January 28th, 2012
11:00 PM ET
Editor's Note: Kerry Egan is a hospice chaplain in Massachusetts and the author of "Fumbling: A Pilgrimage Tale of Love, Grief, and Spiritual Renewal on the Camino de Santiago."
By Kerry Egan, Special to CNN
As a divinity school student, I had just started working as a student chaplain at a cancer hospital when my professor asked me about my work. I was 26 years old and still learning what a chaplain did.
"I talk to the patients," I told him.
"You talk to patients? And tell me, what do people who are sick and dying talk to the student chaplain about?" he asked.
I had never considered the question before. “Well,” I responded slowly, “Mostly we talk about their families.”
“Do you talk about God?
“Umm, not usually.”
January 28th, 2012
02:00 AM ET
By John Sepulvado, CNN
(CNN) – Conservative Christian activist Ralph Reed has called the Bible Belt home for decades, but he grew up in Miami in the 1970s, when the city was emerging as a diverse megalopolis.
Among his middle school friends were Jews, Catholics and Methodists.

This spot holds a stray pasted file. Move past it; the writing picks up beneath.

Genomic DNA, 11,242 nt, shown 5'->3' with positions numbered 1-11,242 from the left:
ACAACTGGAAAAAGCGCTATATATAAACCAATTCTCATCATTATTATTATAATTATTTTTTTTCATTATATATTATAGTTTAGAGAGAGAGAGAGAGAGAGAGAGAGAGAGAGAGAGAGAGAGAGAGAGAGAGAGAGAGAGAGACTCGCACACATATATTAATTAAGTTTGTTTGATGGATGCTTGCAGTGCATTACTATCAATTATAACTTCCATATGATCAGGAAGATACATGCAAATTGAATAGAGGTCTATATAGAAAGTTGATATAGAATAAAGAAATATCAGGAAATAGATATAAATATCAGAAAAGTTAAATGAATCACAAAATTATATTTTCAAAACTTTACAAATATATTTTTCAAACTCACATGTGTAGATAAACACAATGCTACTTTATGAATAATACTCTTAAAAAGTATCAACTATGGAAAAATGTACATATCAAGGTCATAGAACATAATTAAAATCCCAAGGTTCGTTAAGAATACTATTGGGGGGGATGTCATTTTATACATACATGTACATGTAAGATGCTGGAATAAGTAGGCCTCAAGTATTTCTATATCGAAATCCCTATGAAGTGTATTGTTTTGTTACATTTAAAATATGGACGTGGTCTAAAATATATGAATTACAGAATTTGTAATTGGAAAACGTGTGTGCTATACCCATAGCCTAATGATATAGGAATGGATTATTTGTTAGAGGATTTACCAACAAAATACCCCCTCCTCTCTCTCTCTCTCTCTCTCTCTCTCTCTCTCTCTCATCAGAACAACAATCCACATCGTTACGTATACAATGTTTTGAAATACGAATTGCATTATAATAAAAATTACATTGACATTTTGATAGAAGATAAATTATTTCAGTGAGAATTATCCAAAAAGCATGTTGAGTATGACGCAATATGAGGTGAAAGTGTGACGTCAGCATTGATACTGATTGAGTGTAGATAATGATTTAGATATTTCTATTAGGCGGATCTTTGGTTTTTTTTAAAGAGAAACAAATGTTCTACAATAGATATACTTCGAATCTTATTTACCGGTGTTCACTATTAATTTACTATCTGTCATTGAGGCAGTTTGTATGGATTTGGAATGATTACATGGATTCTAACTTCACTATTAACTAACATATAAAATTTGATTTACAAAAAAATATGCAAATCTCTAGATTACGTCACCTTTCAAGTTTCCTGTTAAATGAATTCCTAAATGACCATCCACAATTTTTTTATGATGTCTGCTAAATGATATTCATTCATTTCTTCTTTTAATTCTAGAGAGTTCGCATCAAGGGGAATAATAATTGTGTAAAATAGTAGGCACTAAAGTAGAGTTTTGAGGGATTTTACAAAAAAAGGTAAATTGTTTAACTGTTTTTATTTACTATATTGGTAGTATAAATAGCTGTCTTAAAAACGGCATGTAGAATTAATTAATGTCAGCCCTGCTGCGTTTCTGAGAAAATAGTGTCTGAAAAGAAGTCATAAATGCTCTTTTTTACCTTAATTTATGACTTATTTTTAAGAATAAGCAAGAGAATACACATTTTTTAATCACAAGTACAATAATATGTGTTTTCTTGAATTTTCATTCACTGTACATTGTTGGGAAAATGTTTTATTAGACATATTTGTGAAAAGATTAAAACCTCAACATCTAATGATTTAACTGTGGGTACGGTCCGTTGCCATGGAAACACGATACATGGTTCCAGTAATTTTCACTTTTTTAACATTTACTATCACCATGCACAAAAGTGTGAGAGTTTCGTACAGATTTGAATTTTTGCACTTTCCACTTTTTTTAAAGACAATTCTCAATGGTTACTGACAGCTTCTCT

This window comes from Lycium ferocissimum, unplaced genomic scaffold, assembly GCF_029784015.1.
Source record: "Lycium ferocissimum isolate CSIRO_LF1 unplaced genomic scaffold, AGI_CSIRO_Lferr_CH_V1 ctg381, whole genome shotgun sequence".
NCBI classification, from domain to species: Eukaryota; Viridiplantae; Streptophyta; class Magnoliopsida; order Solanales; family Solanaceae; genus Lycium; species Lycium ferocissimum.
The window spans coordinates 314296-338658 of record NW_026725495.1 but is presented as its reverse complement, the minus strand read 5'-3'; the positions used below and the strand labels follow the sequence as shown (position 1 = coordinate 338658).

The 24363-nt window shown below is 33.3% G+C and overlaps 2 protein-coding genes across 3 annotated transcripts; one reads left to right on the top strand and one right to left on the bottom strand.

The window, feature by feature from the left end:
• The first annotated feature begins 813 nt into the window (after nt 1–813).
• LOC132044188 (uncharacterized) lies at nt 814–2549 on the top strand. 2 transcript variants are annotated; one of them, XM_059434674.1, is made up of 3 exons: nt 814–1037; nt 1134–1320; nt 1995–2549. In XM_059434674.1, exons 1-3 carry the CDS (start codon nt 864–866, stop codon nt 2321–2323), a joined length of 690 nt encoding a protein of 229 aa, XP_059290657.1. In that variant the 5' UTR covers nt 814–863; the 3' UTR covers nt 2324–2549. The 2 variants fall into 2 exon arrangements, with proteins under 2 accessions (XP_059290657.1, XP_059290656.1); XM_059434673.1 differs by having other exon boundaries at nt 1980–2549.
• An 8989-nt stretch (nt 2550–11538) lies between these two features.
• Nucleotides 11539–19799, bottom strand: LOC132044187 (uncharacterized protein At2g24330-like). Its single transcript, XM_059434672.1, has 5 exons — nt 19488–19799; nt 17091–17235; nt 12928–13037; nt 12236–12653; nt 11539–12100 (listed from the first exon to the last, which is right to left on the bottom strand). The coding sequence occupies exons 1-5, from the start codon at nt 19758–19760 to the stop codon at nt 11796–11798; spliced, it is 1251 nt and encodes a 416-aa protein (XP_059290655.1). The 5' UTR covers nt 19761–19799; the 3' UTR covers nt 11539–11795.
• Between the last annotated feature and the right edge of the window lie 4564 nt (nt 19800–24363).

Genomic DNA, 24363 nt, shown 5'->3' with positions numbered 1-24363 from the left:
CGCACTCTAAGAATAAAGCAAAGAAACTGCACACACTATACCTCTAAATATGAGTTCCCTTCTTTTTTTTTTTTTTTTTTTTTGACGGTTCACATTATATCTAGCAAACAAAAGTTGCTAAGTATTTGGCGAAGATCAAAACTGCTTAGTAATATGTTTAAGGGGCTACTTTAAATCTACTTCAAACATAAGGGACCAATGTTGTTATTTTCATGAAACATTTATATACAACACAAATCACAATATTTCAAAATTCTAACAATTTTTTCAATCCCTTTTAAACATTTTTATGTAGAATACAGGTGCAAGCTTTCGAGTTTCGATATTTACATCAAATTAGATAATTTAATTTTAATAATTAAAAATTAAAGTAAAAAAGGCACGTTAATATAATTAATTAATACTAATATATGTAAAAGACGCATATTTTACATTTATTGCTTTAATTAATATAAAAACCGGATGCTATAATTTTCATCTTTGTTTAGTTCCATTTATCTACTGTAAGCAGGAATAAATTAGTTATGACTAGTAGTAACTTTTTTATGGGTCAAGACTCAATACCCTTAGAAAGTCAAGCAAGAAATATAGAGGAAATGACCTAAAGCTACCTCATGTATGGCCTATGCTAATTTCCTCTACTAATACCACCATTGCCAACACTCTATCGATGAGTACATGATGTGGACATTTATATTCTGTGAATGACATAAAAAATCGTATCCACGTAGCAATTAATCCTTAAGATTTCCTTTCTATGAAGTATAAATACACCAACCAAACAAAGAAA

Then, at age 15, Reed's family relocated to the sleepy mountain town of Toccoa, Georgia, so his dad, a doctor, could take a better-paying job.
“It was very conservative,” says Reed, who now lives outside Atlanta. “At first – as would be true of any 15-year-old – I didn’t like it. I think it was a culture shock.”
Ultimately, the mostly evangelical residents of Toccoa shaped Reed’s faith, helping lead him to Jesus in his 20s. But in terms of his faith-based organizing, the well-known activist drew more on his experiences in hyper-diverse Miami.
About this blog
The CNN Belief Blog covers the faith angles of the day's biggest stories, from breaking news to politics to entertainment, fostering a global conversation about the role of religion and belief in readers' lives. It's edited by CNN's Daniel Burke and Eric Marrapodi with daily contributions from CNN's worldwide newsgathering team and frequent posts from religion scholar and author Stephen Prothero.